# INNER GEEK: A CASUAL PROGRAMMER LOOKS AT CUDA

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For the past several months, I have been writing posts about CUDA C programming and general purpose computing on GPUs under the “The World Is Parallel” heading on this blog. A while back, I decided it was time for me to get a better idea of what I was talking about by learning at least the rudiments of CUDA programming. So I got myself a copy of Programming Massively Parallel Processors: A Hands-on Approach by David Kirk and Wen-mei Hwu and set to work.

I should start by saying that although I have worked with computers since the mid-1960s, when I learned to program an IBM 7090 in an Algol variant called the Michigan Algorithm Decoder, I haven’t written anything resembling a serious chunk of code in 25 years. But I have followed developments in programming practice and know just enough to be dangerous. My C is like my French; I understand it a lot better than I speak it. My interest in learning CUDA is academic, and my activities have been limited to messing around and understanding sample programs.

CUDA C, for the uninitiated, is for running general-purpose code on NVIDIA GPUs. It is implemented as a set of extensions to common programming languages and its software development kit can be used with such standard programming environments as Microsoft Visual Studio and Apple Xcode.

The multiple processor cores in a GPU work differently from multiple CPU cores: GPU cores operate in a parallel fashion, each performing the same set of operations. Thus, to take advantage of CUDA C, you need a problem in which multiple operations can be carried out independently on different elements of a data set, known as “threads” in CUDA. (These are only vaguely related to CPU threads.)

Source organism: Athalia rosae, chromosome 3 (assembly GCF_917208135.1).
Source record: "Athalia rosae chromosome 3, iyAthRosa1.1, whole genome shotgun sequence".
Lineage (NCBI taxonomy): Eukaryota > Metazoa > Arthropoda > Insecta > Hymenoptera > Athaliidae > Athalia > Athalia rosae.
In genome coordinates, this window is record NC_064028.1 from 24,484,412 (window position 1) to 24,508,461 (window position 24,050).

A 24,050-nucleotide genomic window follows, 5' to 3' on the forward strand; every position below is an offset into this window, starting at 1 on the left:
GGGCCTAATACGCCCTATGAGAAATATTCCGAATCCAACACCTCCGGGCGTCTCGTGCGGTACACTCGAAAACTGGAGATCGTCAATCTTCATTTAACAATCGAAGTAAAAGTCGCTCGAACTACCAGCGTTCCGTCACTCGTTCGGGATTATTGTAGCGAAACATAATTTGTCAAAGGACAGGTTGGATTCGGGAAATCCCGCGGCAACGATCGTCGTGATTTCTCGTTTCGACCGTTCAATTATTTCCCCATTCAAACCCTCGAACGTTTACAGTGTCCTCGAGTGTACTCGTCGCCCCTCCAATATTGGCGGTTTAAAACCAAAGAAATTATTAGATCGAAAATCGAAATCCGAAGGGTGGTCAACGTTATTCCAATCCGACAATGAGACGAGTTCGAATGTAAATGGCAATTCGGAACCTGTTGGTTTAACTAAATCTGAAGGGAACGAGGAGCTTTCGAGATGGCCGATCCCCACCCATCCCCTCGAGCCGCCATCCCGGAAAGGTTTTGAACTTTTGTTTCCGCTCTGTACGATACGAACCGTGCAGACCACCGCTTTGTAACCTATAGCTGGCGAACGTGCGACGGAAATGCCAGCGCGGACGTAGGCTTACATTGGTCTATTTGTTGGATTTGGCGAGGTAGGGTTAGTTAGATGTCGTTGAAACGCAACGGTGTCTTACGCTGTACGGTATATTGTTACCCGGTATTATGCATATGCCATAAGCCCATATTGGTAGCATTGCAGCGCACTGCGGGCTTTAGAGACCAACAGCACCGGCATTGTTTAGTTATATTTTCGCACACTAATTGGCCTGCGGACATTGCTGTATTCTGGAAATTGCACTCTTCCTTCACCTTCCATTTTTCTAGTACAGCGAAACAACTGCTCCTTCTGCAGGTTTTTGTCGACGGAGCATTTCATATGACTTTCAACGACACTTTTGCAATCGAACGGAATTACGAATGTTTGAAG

The central example used by Kirk and Hwu is an familiar one, matrix multiplication. If you recall your math, this requires taking the dot product of each possible pair of rows from one matrix and columns from the other. For two NxN square matrices, this requires N multiplications and N-1 additions for each of the N-squared dot products. It’s ideal for CUDA C programming because each dot product is identical except for the numbers involved and all of the steps are independent of each other. The code can be written in a way that I found very easy to understand while still showing the capabilities of CUDA.

If you have a problem that can be readily parallelized in this way, CUDA C does not strike me to as especially difficult to learn. There’s some unfamiliar terminology. A function that runs on the GPU is called a “kernel.” Threads are organized into a hierarchy of “warps”, “blocks”, and “grids.” But I found that once I grasped the system by which threads are indexed, it’s pretty straightforward.

CUDA C programming does emphasize some things that I think many older programmers have forgotten and younger ones never learned. Programmers who want to achieve highly optimized routines need to have a certain intimacy with the workings of your computer .When working with matrices, for example, you have to know how the elements are stored internally, and it turns out that C and FORTRAN do it differently. Data must be arranged into blocks of up to 512 threads and blocks can be stacked into grids. How many threads can actually be processed simultaneously depends on the actual GPU on the system. Fortunately, CUDA takes care of the housekeeping of managing this at run time, so the programmer doesn’t have to worry about it, but performance can be optimized if you know how many cores will be available on the hardware.

It helps to understand memory management. In the early days of computers, programmers sweated every bit; I think that IBM 7090 had about 128 kilobytes of random-access memory. In recent years, the availability of vast amounts of memory has made everyone a bit sloppy. CUDA C brings back memory discipline. At the risk of my oversimplifying the complicated subject of CUDA memory, the programmer has a choice between shared and global memory. Shared memory is fast but tiny. Global memory is huge, but accessing it imposes a huge performance penalty. CUDA C rewards programmers who can figure out clever ways to minimize global memory accesses, perhaps by arranging things so that bits of code that run consecutively use some of the same data. This requires the programmer to pay a lot of attention to the order in which operations are performed to squeeze out maximum performance.

CUDA C is available as a free download for Windows, Mac OS X, and Linux. Even if you are a casual programmer—and they don’t get much more casual than myself—I urge you to give it a look. It’s fascinating in its own right, and also will give you insight into general purpose GPU programming, a technology that promises huge performance increases.